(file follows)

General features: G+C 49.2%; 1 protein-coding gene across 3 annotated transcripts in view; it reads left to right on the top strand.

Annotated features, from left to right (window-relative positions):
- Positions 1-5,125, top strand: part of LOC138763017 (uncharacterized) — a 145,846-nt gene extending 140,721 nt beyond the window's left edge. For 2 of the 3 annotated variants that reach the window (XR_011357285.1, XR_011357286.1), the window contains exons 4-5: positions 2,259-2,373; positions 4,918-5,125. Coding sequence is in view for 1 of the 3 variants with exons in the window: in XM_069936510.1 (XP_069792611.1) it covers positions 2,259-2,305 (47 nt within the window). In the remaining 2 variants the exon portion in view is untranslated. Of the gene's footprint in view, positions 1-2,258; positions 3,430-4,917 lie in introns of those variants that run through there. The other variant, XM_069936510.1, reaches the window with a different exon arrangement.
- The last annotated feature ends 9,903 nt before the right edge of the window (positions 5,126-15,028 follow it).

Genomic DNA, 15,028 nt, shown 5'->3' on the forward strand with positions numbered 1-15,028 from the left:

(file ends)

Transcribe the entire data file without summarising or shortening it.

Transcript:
General features: G+C 49.2%; 1 protein-coding gene across 3 annotated transcripts in view; it reads left to right on the top strand.

Annotated features, from left to right (window-relative positions):
- Positions 1-5,125, top strand: part of LOC138763017 (uncharacterized) — a 145,846-nt gene extending 140,721 nt beyond the window's left edge. For 2 of the 3 annotated variants that reach the window (XR_011357285.1, XR_011357286.1), the window contains exons 4-5: positions 2,259-2,373; positions 4,918-5,125. Coding sequence is in view for 1 of the 3 variants with exons in the window: in XM_069936510.1 (XP_069792611.1) it covers positions 2,259-2,305 (47 nt within the window). In the remaining 2 variants the exon portion in view is untranslated. Of the gene's footprint in view, positions 1-2,258; positions 3,430-4,917 lie in introns of those variants that run through there. The other variant, XM_069936510.1, reaches the window with a different exon arrangement.
- The last annotated feature ends 9,903 nt before the right edge of the window (positions 5,126-15,028 follow it).

Genomic DNA, 15,028 nt, shown 5'->3' on the forward strand with positions numbered 1-15,028 from the left: